You've Found THE Apartment...Now What:
Negotiating in Good-Faith
(These are the thoughts of CapitIL Sales Director Ben Levene.)
You finally did it!
This is when we get the questions such as “Now what?” “What is the process?” “Do we make an offer today? Not Today?”
“Do we offer something immediately and sign something immediately?”
Offers in Good Faith
Here in Israel, all offers are made in good faith, so you do not make an offer if you are not sure you want to buy the apartment.
Of course, you do make an offer if you want to go and do all the thorough due diligence with the full intention of buying the apartment. You shake hands in good faith, and we make it subject to completing due diligence before signing.
You call in inspectors, make sure you have got the finances, and complete all the legal due diligence. This is all done between offer and signing. Once you made the offer, you are in good faith and do due diligence.
Once you’ve signed, you are in with no contingencies. Ethically, this means that you will not be looking at other apartments and the seller will not be showing his apartment to other buyers. This generally is the rule and most of the time stands up to be true.
The good-faith offer needs to be made to make sure there is something to look into, no one should spend money on due diligence if we're not going to get to commercial terms.
Commercial terms include agreeing on a price and agreeing on the payment terms.
An example from recent days...
For example, this week, I’m showing someone apartments in the heart of Jerusalem - a very serious buyer looking for a holiday home that he will make into an Airbnb or short-term rental.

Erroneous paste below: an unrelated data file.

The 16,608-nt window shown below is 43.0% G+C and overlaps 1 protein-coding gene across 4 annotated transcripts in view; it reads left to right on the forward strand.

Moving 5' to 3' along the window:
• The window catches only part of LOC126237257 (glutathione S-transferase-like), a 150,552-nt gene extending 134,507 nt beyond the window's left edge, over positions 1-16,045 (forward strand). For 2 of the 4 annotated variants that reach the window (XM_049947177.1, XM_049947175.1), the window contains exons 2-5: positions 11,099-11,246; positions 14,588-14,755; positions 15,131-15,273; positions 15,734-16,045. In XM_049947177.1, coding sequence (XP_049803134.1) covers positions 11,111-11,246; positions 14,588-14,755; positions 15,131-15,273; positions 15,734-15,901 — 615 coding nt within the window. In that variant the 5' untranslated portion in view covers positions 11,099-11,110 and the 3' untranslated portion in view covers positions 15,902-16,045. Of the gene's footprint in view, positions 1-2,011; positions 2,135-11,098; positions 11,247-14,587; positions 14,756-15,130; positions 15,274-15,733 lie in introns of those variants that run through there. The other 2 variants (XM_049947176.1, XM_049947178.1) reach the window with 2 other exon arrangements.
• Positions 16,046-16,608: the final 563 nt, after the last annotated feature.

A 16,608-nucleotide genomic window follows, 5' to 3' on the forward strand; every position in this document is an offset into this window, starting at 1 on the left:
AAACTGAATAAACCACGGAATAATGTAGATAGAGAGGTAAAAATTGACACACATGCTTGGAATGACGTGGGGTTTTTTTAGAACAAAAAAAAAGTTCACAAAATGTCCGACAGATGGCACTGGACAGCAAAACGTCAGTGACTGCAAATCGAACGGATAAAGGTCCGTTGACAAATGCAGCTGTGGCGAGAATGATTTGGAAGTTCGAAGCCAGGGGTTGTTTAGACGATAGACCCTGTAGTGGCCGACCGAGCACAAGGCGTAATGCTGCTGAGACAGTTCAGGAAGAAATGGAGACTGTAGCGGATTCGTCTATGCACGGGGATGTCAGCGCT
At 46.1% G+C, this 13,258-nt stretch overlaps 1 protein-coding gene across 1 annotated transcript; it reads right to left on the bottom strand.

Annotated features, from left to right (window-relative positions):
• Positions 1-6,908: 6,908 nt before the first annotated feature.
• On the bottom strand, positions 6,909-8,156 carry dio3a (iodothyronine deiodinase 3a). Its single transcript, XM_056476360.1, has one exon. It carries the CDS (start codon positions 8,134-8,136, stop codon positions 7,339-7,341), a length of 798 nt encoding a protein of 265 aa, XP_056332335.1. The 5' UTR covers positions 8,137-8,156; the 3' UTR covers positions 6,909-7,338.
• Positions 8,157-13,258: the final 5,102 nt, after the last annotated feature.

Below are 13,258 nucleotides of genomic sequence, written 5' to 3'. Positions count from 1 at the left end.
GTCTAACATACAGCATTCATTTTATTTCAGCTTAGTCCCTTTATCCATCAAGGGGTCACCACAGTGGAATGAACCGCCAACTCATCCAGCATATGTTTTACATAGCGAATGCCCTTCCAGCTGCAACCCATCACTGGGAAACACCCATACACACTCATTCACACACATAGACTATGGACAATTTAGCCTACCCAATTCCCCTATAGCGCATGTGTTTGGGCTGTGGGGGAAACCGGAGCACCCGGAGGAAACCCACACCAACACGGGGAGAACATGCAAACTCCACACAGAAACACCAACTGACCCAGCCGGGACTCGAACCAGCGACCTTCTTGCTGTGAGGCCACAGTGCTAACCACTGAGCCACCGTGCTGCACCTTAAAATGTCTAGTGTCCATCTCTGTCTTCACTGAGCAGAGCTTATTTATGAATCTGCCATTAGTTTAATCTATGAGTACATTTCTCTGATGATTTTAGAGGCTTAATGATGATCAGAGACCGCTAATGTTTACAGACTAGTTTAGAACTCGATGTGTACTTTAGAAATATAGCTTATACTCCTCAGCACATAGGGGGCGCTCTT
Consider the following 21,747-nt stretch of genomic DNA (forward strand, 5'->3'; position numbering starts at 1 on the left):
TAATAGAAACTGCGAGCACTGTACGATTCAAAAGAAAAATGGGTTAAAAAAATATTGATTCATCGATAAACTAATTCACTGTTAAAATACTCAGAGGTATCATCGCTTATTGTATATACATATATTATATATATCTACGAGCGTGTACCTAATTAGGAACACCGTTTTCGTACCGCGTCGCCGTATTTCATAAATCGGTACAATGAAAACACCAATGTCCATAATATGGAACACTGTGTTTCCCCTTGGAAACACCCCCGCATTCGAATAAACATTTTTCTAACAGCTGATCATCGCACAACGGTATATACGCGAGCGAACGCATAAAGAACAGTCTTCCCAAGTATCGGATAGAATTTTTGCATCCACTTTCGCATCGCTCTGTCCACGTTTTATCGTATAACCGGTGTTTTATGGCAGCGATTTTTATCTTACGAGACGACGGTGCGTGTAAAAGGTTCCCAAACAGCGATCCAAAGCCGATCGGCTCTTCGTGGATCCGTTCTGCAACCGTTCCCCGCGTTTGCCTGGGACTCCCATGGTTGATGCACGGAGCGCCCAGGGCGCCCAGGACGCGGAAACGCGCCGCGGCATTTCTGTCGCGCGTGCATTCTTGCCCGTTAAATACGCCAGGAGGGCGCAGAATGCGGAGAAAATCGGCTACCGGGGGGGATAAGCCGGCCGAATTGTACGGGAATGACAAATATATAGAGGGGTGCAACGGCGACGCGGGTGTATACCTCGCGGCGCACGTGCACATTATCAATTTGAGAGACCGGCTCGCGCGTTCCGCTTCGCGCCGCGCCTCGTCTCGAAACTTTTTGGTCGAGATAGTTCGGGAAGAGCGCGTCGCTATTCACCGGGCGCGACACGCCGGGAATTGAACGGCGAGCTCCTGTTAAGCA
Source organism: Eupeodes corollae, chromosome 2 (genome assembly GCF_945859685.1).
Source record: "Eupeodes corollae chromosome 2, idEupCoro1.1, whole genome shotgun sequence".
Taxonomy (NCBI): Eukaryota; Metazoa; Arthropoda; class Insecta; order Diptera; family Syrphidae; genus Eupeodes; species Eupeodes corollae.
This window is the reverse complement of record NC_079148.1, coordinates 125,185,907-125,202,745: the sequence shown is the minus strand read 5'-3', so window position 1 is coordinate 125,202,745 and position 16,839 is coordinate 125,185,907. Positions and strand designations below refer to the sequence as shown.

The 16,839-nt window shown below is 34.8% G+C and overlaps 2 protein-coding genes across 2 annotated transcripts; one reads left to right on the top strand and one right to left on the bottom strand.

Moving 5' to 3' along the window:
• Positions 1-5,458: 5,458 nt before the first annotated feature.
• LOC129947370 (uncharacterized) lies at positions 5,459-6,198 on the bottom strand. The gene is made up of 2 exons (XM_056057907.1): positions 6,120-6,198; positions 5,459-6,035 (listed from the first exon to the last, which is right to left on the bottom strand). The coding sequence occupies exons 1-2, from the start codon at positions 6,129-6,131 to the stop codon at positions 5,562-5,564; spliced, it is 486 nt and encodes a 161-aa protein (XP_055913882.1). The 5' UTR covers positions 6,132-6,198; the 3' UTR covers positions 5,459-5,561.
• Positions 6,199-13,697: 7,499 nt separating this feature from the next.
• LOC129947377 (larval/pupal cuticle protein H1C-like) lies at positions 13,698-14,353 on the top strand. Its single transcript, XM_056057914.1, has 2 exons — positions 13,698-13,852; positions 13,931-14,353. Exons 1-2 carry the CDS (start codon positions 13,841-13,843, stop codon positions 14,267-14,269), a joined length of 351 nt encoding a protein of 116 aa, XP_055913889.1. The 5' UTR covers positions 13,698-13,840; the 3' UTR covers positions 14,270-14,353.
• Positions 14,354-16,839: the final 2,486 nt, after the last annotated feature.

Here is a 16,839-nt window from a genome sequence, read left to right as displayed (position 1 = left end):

We found an apartment and agreed to the price, however, we are pushing very hard for non-standard payment terms - 10% down instead of 35% down. That is not standard here in Israel, but it is the role of a strong broker to try and obtain specific terms depending on their clients' needs.
Because there has been a good-faith offer made and the buyer took the angle not to try to play with the price too much as finding the capital quickly was the bigger issue, we are very likely to get the deal agreed as the seller sees good faith and common sense of the buyer to try and make a deal.
If you don't start talking, you don't get moving.
In essence, that is the point of a good-faith offer. It is not for fun, it is not to check out the seller and see how far we can push them and then decide it's to see if we can get what we want, we can get the deal rolling.
If you do not ask, you won't receive, and the point of starting negotiations is to get the deal rolling.
There is no point in investing time, money, and emotionally getting attached to the apartment unless commercial terms can be agreed upon!